Yet what this variance also indicates is the presence of untapped potential. Legal has the capability to be more than a risk mitigator and compliance officer; to do more than review, manage, and sign contracts. This is a chance for Legal to command a place at the table as a transformational change agent and business influencer impacting topline revenue, innovation, competitive differentiation, brand, and corporate culture.
Steering clear of the Iceberg Effect
When it comes to impacting the business where it matters most, Legal is in safe and steady waters supporting Sales and the revenue acquisition process. In fact, nowhere is Legal’s ability to steer the ship clearer than here: More than half (56%) of enterprise employees say Legal kickstarts sales and revenue operations, with 48% citing Legal’s acceleration of deal cycles. Nearly seven in 10 (68%) legal professionals also believe they help Sales effectively close urgent deals, a sentiment that skyrockets to an incredible 84% in Germany.
There can be no revenue recognition until contracts are signed, though, and with two in five legal respondents (40%) spending four to five hours – at least half of every business day – reviewing and managing contracts, Legal expresses a definite need for speed and modernization. Nearly half of respondents (47%) claim their current technology is insufficient. But optimizing with automated tools powered by the combination of artificial intelligence (AI) and contract lifecycle management (CLM) is the key to advancing the entire contract process, from document generation and redlining to e-signature and finalization. This acceleration can pilot faster decision-making on how to push contracts through review cycles, renewals, and negotiation, scaling the speed and growth of revenue generation (44%) as well as mergers and acquisitions (23%).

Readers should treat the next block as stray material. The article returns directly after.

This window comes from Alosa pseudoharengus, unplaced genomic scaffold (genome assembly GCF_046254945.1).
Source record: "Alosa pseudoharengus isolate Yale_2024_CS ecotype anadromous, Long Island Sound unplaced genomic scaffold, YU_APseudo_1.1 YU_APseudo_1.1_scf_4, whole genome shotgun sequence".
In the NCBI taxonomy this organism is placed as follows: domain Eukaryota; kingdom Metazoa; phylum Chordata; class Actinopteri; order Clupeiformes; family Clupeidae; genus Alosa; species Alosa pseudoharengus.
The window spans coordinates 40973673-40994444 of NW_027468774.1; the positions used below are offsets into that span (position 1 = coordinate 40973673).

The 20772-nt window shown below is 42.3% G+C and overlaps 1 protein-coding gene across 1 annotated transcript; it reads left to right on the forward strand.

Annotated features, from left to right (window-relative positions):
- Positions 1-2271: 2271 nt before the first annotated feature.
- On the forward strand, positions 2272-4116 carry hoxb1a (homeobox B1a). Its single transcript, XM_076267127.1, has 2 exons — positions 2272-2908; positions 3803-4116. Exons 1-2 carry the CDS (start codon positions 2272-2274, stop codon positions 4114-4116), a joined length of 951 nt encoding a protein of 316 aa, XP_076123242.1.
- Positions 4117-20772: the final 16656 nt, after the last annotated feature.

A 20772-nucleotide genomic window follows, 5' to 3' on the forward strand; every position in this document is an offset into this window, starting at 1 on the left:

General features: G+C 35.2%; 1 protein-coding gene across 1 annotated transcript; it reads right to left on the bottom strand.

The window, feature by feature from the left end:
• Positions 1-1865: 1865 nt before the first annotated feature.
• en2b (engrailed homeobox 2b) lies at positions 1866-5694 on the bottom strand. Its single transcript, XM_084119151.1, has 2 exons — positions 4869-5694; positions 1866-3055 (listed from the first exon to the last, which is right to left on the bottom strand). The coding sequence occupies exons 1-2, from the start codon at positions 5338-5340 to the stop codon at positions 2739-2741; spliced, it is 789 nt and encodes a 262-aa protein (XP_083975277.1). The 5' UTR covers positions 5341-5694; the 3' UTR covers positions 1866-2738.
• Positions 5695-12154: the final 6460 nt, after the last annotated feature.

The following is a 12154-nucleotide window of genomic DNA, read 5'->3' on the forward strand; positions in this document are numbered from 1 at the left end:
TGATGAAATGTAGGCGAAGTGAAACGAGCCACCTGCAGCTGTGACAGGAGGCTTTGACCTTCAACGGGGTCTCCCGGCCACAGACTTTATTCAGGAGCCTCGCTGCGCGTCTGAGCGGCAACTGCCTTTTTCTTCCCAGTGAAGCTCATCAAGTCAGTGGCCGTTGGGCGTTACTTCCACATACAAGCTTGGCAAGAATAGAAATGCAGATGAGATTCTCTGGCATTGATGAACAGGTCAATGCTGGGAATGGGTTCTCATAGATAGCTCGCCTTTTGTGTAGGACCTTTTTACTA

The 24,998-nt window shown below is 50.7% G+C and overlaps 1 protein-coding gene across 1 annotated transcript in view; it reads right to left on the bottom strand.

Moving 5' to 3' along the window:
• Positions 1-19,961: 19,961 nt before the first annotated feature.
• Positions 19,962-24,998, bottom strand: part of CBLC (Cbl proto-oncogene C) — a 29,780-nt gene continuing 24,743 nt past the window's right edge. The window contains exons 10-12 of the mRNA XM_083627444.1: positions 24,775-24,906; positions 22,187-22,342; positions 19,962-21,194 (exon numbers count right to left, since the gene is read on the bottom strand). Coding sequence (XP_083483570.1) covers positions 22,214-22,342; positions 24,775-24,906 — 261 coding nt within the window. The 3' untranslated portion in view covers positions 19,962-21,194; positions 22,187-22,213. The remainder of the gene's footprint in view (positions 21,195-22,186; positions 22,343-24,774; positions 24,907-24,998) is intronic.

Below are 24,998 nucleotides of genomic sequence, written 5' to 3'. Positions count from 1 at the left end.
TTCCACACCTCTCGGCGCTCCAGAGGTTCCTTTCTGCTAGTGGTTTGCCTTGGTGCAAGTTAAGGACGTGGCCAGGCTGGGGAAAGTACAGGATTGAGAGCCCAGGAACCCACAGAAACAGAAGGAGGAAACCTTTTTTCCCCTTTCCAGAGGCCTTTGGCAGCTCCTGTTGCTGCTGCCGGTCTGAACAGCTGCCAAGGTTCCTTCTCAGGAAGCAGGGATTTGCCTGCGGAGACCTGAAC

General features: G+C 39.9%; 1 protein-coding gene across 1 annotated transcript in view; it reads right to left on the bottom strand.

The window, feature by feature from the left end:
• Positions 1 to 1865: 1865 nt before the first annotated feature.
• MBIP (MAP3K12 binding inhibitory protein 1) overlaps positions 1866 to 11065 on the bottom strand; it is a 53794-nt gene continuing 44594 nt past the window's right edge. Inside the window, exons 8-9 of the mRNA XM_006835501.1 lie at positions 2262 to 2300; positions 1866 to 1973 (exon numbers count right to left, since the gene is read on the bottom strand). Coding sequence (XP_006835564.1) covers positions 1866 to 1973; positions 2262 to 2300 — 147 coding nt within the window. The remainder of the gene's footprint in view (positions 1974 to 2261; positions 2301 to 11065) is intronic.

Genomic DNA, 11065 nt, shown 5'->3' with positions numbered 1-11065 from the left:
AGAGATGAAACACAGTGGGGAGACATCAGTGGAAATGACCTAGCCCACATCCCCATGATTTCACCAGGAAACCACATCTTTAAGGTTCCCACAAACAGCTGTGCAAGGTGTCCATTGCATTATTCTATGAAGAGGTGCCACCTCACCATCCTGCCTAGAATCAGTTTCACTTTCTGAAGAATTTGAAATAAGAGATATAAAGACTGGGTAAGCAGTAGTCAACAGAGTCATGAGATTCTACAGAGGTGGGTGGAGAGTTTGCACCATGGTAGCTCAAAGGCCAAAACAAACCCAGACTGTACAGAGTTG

Legal’s role in materially impacting its business
While the crux of a business’ success may be defined by its sales and revenue, Legal holds the power to influence other functions across the enterprise, too. There can be no sales without a valuable product or service, and more than three in five (61%) legal professionals believe they play a prime role in positively impacting their businesses’ abilities to innovate and differentiate competitively by protecting company patents and intellectual property (IP).
Even beyond the scope of innovation and ideas, it is people who make up the atomic units of a business. Corporate culture and diversity, equity, and inclusion (DEI) are fundamental to operational efficiency and growth. Fortunately, four in five (80%) enterprise employees view Legal as a great partner for procuring vendors and services, and more than half of respondents (52%) worldwide report their departments and companies are now prioritizing vendor diversification. Yet another Legal priority is improving data security, with one in three employees (33%) highlighting the importance of cyber risk management.
It is within these forward-thinking sectors – DEI and data privacy — that Legal can uncover its formula for future success and evolve from a transactional, back-office brand into a visible business influencer, vanguard of innovation, and advocate for diversity and inclusivity. By doing so, Legal can pivot the Perception Paradox and melt the Iceberg Effect, connecting more deeply with its internal clients, ramping up material growth and operational excellence, and expanding its image as guardian of the enterprise into an even more significant role as protector.
Read the ELR Report to learn more about how legal professionals view their relationships with internal clients in comparison to the image enterprise employees have of their legal departments.